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Ren Fail. 2011;33(5):486-8. doi: 10.3109/0886022X.2011.574768. Epub 2011 Apr 18.

The impact of reporting estimated glomerular filtration rate.

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  • 1Department of Nephrology, NewYork-Presbyterian Hospital, Columbia University Medical Center, Manhattan, NY 10032, USA. bdallah.geara@gmail.com

Abstract

The 'Kidney Disease Outcomes Quality Initiative' guidelines recommend laboratory reporting of a calculated estimated glomerular filtration rate (eGFR). The United Kingdom and several states already mandate reporting eGFR for every laboratory serum creatinine (sCr) measurement. In our study, we evaluated the impact of reporting eGFR on the management of hospitalized patients. We reviewed the medical records for 2000 patients, 1000 pre- and 1000 post-reporting eGFR. We excluded patients with previous diagnosis of chronic kidney disease, acute kidney failure, and end-stage renal disease. We analyzed the subgroup of patients with eGFR <60 and sCr <1.5 mg/dL. We did not notice an increase in the number of renal consult, ordering laboratory or imaging study to evaluate chronic kidney disease. The prescription habits did not change for nephrotoxic medications (nonsteroidal anti-inflammatory drugs and aminoglycosides). We did not find any change in the percentage of patients who received hydration for a radiological contrast study or the use of N-acetylcysteine. In conclusion, reporting eGFR did not improve the renal management of hospitalized patients.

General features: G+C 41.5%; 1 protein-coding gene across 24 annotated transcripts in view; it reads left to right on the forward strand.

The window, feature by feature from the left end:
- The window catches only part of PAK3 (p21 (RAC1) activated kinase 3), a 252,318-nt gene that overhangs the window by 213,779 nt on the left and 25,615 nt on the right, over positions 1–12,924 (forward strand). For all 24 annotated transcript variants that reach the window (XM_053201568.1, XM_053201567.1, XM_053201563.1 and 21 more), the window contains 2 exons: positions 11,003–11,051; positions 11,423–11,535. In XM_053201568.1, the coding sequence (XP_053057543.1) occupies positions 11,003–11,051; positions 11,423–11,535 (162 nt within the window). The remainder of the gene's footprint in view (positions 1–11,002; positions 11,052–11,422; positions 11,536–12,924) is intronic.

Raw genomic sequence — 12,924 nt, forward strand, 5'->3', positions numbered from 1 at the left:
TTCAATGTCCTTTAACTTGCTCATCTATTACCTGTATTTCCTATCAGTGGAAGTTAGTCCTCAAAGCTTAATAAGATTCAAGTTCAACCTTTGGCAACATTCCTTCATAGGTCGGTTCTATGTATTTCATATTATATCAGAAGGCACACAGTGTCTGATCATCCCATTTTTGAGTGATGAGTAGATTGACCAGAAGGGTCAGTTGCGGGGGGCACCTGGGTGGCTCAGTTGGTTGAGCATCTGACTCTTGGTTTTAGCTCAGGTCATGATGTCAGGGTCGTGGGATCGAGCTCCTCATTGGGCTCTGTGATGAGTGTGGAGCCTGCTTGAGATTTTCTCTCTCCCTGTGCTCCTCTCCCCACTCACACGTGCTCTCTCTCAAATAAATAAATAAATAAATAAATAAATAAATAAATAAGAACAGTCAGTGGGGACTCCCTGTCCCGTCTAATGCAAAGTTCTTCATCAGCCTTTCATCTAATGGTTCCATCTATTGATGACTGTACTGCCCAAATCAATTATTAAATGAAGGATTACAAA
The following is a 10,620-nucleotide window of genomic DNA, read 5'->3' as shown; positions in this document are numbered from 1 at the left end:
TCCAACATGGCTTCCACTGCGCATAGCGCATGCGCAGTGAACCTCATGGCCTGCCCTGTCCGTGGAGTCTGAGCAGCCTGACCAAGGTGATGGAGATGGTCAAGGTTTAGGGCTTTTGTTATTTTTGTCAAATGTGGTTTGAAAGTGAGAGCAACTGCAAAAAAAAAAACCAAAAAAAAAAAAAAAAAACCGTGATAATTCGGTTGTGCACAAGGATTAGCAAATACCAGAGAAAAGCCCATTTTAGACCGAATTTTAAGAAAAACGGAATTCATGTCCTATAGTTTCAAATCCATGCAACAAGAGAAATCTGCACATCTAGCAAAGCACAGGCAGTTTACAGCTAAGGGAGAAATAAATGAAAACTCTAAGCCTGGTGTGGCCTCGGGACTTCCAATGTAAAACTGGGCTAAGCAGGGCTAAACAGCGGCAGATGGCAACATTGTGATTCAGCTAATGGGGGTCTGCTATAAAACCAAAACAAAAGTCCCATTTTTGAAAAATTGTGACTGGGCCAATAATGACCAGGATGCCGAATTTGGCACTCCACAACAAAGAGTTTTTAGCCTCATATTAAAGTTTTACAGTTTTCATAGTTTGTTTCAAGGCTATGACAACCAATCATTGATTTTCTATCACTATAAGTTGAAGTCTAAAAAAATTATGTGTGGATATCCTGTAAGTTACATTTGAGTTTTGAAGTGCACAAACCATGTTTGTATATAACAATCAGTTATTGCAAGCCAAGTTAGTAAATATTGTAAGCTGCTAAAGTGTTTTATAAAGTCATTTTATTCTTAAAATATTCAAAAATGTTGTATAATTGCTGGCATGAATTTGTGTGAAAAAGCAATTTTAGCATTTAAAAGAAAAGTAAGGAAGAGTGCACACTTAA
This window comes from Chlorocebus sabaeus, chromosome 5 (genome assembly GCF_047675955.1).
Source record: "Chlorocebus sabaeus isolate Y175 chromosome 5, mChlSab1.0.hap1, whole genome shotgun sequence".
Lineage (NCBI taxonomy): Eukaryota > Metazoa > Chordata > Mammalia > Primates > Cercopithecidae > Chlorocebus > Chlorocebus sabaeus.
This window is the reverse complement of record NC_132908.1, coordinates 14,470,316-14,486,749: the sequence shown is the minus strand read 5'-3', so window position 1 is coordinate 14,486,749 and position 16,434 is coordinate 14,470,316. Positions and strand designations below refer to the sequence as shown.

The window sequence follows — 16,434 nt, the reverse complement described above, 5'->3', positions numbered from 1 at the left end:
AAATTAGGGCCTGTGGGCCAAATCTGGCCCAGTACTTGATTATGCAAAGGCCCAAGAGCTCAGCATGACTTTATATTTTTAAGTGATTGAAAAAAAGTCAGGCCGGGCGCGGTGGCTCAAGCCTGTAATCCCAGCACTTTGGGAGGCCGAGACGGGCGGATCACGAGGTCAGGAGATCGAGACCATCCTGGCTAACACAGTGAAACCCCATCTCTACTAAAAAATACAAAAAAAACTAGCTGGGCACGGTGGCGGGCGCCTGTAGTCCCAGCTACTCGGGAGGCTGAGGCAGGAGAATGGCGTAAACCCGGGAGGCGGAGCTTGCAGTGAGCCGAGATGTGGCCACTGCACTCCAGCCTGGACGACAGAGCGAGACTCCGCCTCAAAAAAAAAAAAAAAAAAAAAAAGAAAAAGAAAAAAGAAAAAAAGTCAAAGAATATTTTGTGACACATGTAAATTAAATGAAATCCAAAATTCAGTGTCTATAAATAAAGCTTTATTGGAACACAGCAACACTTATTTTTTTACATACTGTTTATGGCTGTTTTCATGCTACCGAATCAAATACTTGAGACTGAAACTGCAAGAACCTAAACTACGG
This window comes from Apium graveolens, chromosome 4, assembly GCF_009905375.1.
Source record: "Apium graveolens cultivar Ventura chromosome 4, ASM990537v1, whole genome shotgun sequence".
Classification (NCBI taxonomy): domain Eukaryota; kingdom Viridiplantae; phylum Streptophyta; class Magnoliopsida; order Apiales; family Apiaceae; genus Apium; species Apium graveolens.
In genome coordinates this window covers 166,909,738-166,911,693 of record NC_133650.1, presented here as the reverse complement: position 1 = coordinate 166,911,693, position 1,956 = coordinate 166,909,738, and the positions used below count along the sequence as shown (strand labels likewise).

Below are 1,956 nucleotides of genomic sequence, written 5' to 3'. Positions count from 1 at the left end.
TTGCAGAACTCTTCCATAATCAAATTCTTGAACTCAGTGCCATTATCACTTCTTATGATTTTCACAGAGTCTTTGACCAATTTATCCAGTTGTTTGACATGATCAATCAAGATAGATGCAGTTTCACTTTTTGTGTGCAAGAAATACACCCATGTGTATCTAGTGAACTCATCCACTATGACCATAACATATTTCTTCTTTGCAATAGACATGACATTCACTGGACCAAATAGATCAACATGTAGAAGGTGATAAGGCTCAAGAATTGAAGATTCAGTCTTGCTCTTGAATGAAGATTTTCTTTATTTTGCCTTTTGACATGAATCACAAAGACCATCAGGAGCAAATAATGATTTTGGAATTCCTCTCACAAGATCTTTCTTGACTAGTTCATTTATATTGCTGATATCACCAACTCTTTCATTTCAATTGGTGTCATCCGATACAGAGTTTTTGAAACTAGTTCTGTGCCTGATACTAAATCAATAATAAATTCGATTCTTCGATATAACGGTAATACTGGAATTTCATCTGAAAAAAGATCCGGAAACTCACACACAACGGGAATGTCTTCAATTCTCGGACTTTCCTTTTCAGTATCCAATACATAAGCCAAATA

PMID:
21500987
[PubMed - indexed for MEDLINE]
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